Thursday, September 29, 2016

World's First Private Orbital Launch Complex Completed in New Zealand

Launch Complex 1 on New Zealand’s Mahia Peninsula. Photo Credit: Rocket Lab

Rocket Lab, a US-New Zealand company that aims to provide commercial rocket launch services, announced on Monday, Sept. 26, the completion of the world’s first private space launch site on New Zealand’s Mahia Peninsula. The facility, named Launch Complex 1, will serve as the primary site for launches of the company’s Electron rocket carrying satellites into space.

“Completing Launch Complex 1 is a significant milestone in the build-up to our first Electron test flight,” said Rocket Lab CEO Peter Beck. “Launch Complex 1 presents a considerable opportunity to change how we access space.”

The location of the site enables it to offer customers a variety of orbital inclinations – from 39 degrees through sun-synchronous. Besides, the low volume of marine and air traffic allow the complex to perform space launches very frequently. The site received a 30-year license to launch rockets every 72 hours - the highest frequency of space launches in history. In order to get the most out of this opportunity, the company targets a maximum of 120 launches a year.

“These are big goals and I am very excited for Mahia and New Zealand to be launching more rockets into space than any other country in the world,” Beck said.

The newly completed complex includes a vehicle processing hangar where Electron rockets will be prepared for launch as well as a 45-metric-ton launch platform and tower. The platform will be used to erect the rocket from a horizontal to a vertical position and will provide fuel and launch services. The site also features storage tanks for liquid oxygen and kerosene.

Construction of the complex started in December 2015 and included upgrading the local infrastructure. By June 2016, most of the work was completed and in August 2016, the launch platform was installed, marking the final major step towards the site’s opening.

The opening ceremony of the new complex that took place on Monday, was attended by about 200 people, including New Zealand’s Economic Development Minister Steven Joyce, Rocket Lab staff, members of the newly formed New Zealand Space Agency, officials and locals.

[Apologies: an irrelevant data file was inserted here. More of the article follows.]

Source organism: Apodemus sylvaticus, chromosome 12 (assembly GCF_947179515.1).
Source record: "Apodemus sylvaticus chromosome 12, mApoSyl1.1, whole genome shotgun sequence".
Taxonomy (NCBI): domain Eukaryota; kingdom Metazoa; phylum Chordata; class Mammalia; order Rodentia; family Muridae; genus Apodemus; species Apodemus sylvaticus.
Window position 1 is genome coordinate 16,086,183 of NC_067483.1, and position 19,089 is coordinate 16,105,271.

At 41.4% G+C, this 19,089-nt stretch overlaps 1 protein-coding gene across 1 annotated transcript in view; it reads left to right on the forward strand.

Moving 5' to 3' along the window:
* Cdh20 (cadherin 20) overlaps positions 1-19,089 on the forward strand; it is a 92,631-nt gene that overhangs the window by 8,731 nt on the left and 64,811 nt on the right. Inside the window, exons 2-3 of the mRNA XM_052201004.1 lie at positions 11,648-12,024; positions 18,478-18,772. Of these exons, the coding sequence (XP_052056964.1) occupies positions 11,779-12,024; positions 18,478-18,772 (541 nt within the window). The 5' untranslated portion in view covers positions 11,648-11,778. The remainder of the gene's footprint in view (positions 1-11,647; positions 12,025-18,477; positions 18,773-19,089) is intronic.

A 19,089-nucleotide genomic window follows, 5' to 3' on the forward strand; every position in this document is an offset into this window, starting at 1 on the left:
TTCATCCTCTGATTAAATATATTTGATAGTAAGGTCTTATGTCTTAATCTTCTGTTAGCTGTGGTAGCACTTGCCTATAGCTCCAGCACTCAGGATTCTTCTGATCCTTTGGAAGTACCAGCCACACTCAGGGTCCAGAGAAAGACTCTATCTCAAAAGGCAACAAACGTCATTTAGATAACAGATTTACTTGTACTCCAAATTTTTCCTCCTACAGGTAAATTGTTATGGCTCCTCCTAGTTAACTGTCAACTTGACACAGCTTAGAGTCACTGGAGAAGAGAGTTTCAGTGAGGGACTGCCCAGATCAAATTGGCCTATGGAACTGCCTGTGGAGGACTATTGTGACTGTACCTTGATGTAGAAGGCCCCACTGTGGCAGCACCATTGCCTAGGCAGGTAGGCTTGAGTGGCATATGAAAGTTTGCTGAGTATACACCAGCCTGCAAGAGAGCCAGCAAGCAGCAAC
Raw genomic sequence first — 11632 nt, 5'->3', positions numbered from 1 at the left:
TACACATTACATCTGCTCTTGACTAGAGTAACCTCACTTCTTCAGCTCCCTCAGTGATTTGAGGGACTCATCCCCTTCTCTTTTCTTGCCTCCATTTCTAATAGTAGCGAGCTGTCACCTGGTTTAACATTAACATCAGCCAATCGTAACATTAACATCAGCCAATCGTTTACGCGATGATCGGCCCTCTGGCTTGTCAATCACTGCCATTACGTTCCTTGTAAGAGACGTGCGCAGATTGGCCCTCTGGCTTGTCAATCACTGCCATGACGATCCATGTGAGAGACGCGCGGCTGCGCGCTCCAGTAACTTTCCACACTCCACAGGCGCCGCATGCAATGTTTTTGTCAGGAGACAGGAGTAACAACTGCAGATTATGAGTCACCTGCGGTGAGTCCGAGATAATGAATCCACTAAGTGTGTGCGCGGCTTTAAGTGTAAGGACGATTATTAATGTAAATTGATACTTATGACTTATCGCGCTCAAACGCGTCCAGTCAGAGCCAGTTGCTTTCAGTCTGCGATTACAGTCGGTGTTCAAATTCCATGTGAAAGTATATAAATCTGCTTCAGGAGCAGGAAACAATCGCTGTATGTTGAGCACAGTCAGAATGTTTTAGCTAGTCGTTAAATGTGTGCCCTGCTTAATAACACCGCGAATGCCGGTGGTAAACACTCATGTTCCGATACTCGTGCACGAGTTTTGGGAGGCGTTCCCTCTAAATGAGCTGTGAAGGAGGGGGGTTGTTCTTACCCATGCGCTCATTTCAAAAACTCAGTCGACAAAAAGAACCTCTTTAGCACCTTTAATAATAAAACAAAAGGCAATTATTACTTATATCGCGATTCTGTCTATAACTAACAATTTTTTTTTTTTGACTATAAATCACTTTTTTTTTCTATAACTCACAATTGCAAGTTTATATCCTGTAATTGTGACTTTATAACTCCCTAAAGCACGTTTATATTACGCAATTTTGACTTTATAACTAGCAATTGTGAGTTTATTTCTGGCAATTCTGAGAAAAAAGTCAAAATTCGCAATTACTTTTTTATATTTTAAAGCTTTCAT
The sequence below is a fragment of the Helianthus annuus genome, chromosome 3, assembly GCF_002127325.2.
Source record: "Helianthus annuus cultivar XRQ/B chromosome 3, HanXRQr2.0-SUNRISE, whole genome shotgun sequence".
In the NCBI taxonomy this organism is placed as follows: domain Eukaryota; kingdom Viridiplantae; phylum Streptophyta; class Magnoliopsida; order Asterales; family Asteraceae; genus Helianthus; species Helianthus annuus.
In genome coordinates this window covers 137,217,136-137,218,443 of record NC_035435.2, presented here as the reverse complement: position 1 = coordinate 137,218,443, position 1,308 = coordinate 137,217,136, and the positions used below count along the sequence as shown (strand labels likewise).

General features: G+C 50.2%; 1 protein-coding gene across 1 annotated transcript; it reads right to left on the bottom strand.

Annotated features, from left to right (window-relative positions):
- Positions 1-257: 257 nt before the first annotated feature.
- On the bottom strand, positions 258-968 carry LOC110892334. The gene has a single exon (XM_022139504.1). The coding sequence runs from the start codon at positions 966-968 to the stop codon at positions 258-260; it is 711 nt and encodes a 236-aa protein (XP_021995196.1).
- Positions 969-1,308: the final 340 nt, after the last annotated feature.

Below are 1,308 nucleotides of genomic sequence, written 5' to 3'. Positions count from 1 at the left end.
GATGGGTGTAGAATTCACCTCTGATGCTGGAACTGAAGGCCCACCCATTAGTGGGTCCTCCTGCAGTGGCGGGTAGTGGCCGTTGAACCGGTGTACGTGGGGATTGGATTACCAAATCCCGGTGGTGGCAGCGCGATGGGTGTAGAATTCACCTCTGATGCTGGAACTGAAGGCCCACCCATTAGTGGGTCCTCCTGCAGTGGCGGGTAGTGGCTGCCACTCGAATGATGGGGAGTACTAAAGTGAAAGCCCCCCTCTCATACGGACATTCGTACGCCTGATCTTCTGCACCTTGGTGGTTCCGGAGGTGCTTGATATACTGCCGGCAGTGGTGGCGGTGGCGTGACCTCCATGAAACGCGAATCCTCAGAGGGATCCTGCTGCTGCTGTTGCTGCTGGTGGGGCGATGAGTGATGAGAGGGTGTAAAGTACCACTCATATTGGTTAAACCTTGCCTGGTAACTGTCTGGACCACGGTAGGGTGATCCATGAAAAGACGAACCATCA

“It helps put New Zealand more on the map. We are famous for our food, tourism and movies, but this helps tell the story of New Zealand’s high-tech companies and it’s an important part of our future,” Joyce said.

With a mass of about 10.5 metric tons, the two-stage Electron rocket is 52 feet (16 meters) tall and 3.94 feet (1.2 meters) in diameter. It is capable of launching up to 330 lbs. (150 kilograms) of payload into a sun-synchronous orbit (SSO) at an altitude of 310 miles (500 kilometers). The launcher uses Rocket Lab’s electrically pump-fed Rutherford for its two stages.

The company is currently working on the qualification of the Electron’s first stage. The second stage and the 3D printed Rutherford engine, have already passed the qualification. 

Electron will be employed for launching CubeSat nanosatellites into space. Rocket Lab reveals that the tiny spacecraft that will be lofted by this booster will be used to provide optimized crop monitoring, improved weather reporting, internet from space, natural disaster prediction, up-to-date maritime data and search and rescue services.

The company aims to offer the most affordable small satellite launch services starting at $4.9 million. On the list of future customers are: NASA, Planet, Spire and Moon Express.

First test launch of the Electron rocket is currently planned to take place by the end of the year. The liftoff of Moon Express’s lunar lander MX-1, is currently targeted for late 2017. Successful launches from Launch Complex 1 will make New Zealand the 11th country to put a satellite into orbit.

“If that is successful, New Zealand will become just the 11th nation in the history of the planet to put a satellite into orbit. So it’s going to be a big moment and a proud moment for me,” Beck noted.

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